In the midst of a meditation at TNR on the apparent opportunism of the Obama administration second-term legislative agenda, Todd Lindberg makes a point about the appropriations sequester that makes a lot of sense:
On the legislative front, Obama has a narrow Senate majority that can’t readily break a GOP filibuster on a matter of policy, and he faces a GOP majority in the House that is implacably opposed to his agenda, more or less whatever it might be. Obtaining any legislation from the 113th Congress would require accommodation with these two realities. The question for the president, then, is whether compromise legislation that accommodates the balance of power in Washington is better than no legislation at all. Politically speaking, it’s perfectly reasonable to conclude that the answer is no, compromise isn’t worth it. Compromise, recall, is what brought us the sequester, which the GOP seems to like a lot more than Democrats do.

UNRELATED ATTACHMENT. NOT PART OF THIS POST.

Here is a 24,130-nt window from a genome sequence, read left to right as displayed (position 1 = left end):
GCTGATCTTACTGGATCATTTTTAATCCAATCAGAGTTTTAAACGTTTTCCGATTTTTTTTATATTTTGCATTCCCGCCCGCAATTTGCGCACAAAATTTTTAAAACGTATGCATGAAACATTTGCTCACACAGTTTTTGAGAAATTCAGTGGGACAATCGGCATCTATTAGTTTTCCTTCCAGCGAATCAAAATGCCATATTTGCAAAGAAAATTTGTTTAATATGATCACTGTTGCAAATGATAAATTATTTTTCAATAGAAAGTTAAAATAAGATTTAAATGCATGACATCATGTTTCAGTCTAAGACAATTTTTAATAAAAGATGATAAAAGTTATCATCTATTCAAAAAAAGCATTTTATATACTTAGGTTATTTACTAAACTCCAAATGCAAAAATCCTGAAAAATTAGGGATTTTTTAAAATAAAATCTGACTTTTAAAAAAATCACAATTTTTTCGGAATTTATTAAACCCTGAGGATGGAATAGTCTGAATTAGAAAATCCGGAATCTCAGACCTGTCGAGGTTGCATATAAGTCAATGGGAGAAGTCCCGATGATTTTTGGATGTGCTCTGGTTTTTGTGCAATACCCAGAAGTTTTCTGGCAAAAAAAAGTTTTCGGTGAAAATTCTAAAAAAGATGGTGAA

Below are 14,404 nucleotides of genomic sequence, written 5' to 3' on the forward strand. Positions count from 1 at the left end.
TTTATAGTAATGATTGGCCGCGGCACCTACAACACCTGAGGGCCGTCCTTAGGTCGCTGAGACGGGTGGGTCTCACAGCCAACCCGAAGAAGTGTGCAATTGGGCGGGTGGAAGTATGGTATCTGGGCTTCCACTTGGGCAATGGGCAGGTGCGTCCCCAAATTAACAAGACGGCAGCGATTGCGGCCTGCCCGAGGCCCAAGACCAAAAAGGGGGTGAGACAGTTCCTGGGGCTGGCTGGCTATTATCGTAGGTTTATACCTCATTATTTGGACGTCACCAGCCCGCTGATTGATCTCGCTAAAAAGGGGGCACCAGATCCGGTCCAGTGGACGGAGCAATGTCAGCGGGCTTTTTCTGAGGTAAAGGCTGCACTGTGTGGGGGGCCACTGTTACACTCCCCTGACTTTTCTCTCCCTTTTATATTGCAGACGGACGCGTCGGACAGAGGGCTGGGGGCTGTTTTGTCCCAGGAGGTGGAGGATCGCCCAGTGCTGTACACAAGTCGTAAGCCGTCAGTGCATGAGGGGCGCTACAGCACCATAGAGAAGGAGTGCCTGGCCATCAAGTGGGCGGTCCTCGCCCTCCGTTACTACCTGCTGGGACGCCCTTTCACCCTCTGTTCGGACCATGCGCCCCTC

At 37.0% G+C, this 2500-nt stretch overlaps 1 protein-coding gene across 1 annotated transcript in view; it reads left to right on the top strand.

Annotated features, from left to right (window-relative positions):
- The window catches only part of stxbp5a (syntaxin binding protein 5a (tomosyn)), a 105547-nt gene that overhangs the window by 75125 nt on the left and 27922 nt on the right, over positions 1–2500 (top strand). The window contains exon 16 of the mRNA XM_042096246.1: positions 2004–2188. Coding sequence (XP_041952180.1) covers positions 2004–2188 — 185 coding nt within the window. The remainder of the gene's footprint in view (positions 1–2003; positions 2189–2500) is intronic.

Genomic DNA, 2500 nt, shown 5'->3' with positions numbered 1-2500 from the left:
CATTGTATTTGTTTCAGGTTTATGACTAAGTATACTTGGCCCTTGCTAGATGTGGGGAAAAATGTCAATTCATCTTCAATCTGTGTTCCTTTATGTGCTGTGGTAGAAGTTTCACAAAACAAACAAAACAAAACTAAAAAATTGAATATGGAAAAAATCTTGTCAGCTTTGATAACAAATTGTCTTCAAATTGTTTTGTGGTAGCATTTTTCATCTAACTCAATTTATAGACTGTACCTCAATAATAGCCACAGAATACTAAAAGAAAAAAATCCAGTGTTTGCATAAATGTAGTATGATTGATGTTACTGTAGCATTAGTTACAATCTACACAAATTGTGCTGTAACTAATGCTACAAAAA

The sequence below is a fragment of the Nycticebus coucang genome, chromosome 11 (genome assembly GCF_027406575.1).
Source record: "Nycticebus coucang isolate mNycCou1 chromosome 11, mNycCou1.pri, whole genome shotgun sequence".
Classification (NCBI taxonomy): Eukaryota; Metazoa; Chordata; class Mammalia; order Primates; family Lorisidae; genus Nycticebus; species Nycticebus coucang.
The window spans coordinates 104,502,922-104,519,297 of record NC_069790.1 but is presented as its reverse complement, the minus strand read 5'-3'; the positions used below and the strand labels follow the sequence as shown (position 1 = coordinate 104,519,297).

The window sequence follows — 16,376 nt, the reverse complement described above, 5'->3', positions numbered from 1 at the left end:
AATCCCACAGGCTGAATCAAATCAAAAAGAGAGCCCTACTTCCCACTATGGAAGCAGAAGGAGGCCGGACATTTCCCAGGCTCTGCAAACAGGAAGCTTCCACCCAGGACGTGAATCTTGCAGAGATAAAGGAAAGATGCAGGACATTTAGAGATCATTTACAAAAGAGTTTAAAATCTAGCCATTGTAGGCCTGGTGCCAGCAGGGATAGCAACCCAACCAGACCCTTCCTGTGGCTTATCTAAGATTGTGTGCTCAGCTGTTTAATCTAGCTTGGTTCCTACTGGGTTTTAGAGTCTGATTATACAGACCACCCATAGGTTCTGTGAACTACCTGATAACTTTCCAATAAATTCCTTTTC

Indeed, the sequester, which will hang on perpetually for the foreseeable future through appropriations bills, will serve as a continuing reminder that expecting responsible behavior among Republicans on fiscal matters can be a big mistake. There will inevitably be more bipartisan deals between now and the time Barack Obama leaves office, even if, as it is reasonable to assume, divided control of government persists beyond the 2014 midterms. But big fiscal deals, short of the kind of “grand bargain” that repudiates Republican anti-tax dogma once and for all? It’s less likely than ever.